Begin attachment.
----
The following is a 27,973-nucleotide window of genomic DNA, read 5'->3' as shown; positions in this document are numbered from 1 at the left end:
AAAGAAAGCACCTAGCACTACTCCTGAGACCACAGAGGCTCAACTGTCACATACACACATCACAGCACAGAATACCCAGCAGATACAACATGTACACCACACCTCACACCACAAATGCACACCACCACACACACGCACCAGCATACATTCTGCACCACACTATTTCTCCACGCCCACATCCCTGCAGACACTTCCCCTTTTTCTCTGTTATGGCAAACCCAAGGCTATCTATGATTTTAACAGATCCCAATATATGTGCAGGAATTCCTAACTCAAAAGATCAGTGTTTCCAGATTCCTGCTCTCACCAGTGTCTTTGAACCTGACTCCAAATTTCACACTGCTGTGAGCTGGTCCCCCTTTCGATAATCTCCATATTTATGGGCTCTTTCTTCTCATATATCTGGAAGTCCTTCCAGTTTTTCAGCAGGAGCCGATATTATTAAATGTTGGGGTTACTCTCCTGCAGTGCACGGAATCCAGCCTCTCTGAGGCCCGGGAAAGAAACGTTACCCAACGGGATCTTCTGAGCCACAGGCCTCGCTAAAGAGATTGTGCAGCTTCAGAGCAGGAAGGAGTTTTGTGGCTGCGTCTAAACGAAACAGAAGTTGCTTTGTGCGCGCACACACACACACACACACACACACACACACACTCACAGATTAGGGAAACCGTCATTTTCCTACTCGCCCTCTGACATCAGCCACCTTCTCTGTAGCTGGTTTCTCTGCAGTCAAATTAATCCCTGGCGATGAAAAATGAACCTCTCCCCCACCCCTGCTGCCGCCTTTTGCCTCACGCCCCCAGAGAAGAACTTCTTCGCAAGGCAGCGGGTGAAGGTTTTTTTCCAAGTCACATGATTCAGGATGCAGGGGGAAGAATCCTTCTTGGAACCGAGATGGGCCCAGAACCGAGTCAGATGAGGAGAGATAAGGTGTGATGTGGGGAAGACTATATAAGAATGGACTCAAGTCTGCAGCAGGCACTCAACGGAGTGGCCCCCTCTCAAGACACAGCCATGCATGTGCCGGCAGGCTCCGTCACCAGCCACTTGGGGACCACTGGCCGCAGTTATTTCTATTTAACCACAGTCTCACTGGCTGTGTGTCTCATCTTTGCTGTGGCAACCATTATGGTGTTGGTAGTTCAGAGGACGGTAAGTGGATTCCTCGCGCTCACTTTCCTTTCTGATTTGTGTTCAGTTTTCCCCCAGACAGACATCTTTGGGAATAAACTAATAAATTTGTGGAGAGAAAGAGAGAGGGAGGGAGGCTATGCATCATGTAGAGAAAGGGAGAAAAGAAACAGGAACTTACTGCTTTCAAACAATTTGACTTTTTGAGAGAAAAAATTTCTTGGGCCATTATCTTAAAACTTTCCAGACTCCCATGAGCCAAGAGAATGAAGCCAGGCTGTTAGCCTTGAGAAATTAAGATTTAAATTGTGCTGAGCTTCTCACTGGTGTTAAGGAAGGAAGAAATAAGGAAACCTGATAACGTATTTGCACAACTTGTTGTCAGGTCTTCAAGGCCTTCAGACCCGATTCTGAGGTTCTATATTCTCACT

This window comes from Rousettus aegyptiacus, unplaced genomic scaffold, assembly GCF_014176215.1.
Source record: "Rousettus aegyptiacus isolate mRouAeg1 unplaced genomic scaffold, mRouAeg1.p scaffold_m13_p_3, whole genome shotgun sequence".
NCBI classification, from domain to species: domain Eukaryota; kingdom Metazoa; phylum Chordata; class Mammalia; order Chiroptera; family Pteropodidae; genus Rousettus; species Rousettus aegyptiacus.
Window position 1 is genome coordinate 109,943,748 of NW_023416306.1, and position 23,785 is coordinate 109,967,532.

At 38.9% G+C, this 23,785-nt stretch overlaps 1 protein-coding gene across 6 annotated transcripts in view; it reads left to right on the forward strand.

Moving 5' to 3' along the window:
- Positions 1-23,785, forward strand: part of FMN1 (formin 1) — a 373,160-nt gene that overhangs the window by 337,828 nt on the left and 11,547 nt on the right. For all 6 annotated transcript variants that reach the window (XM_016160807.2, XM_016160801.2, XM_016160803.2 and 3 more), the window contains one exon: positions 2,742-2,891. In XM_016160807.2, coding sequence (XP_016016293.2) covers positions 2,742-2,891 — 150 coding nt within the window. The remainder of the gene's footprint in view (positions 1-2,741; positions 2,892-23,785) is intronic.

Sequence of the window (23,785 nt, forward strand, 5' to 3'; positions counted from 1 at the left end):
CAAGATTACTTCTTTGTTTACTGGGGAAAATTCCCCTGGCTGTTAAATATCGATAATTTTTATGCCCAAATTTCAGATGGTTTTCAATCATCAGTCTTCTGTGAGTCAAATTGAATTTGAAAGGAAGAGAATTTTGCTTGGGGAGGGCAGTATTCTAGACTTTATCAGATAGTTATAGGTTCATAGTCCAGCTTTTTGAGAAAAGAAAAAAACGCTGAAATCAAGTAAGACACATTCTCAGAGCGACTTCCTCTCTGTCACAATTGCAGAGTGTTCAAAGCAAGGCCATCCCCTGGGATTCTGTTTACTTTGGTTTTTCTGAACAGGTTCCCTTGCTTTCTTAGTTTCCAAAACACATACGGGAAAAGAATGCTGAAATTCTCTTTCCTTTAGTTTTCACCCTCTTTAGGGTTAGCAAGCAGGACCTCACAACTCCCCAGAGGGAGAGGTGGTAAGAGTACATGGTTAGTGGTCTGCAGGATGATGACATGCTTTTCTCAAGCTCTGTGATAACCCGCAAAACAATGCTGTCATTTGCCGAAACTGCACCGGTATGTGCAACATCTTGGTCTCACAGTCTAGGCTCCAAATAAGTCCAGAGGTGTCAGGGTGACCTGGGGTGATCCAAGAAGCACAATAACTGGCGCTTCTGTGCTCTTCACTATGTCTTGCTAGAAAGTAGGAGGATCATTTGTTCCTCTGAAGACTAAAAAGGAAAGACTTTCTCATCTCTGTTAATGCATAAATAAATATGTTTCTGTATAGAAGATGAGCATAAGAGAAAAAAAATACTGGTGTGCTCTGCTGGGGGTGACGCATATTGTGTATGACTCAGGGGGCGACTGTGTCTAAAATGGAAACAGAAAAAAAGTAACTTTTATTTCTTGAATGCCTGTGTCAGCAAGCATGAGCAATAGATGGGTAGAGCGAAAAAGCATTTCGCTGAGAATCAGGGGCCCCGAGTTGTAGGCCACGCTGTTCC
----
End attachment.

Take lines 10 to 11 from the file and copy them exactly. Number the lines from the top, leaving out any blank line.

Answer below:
Sequence of the window (23,785 nt, forward strand, 5' to 3'; positions counted from 1 at the left end):
CAAGATTACTTCTTTGTTTACTGGGGAAAATTCCCCTGGCTGTTAAATATCGATAATTTTTATGCCCAAATTTCAGATGGTTTTCAATCATCAGTCTTCTGTGAGTCAAATTGAATTTGAAAGGAAGAGAATTTTGCTTGGGGAGGGCAGTATTCTAGACTTTATCAGATAGTTATAGGTTCATAGTCCAGCTTTTTGAGAAAAGAAAAAAACGCTGAAATCAAGTAAGACACATTCTCAGAGCGACTTCCTCTCTGTCACAATTGCAGAGTGTTCAAAGCAAGGCCATCCCCTGGGATTCTGTTTACTTTGGTTTTTCTGAACAGGTTCCCTTGCTTTCTTAGTTTCCAAAACACATACGGGAAAAGAATGCTGAAATTCTCTTTCCTTTAGTTTTCACCCTCTTTAGGGTTAGCAAGCAGGACCTCACAACTCCCCAGAGGGAGAGGTGGTAAGAGTACATGGTTAGTGGTCTGCAGGATGATGACATGCTTTTCTCAAGCTCTGTGATAACCCGCAAAACAATGCTGTCATTTGCCGAAACTGCACCGGTATGTGCAACATCTTGGTCTCACAGTCTAGGCTCCAAATAAGTCCAGAGGTGTCAGGGTGACCTGGGGTGATCCAAGAAGCACAATAACTGGCGCTTCTGTGCTCTTCACTATGTCTTGCTAGAAAGTAGGAGGATCATTTGTTCCTCTGAAGACTAAAAAGGAAAGACTTTCTCATCTCTGTTAATGCATAAATAAATATGTTTCTGTATAGAAGATGAGCATAAGAGAAAAAAAATACTGGTGTGCTCTGCTGGGGGTGACGCATATTGTGTATGACTCAGGGGGCGACTGTGTCTAAAATGGAAACAGAAAAAAAGTAACTTTTATTTCTTGAATGCCTGTGTCAGCAAGCATGAGCAATAGATGGGTAGAGCGAAAAAGCATTTCGCTGAGAATCAGGGGCCCCGAGTTGTAGGCCACGCTGTTCC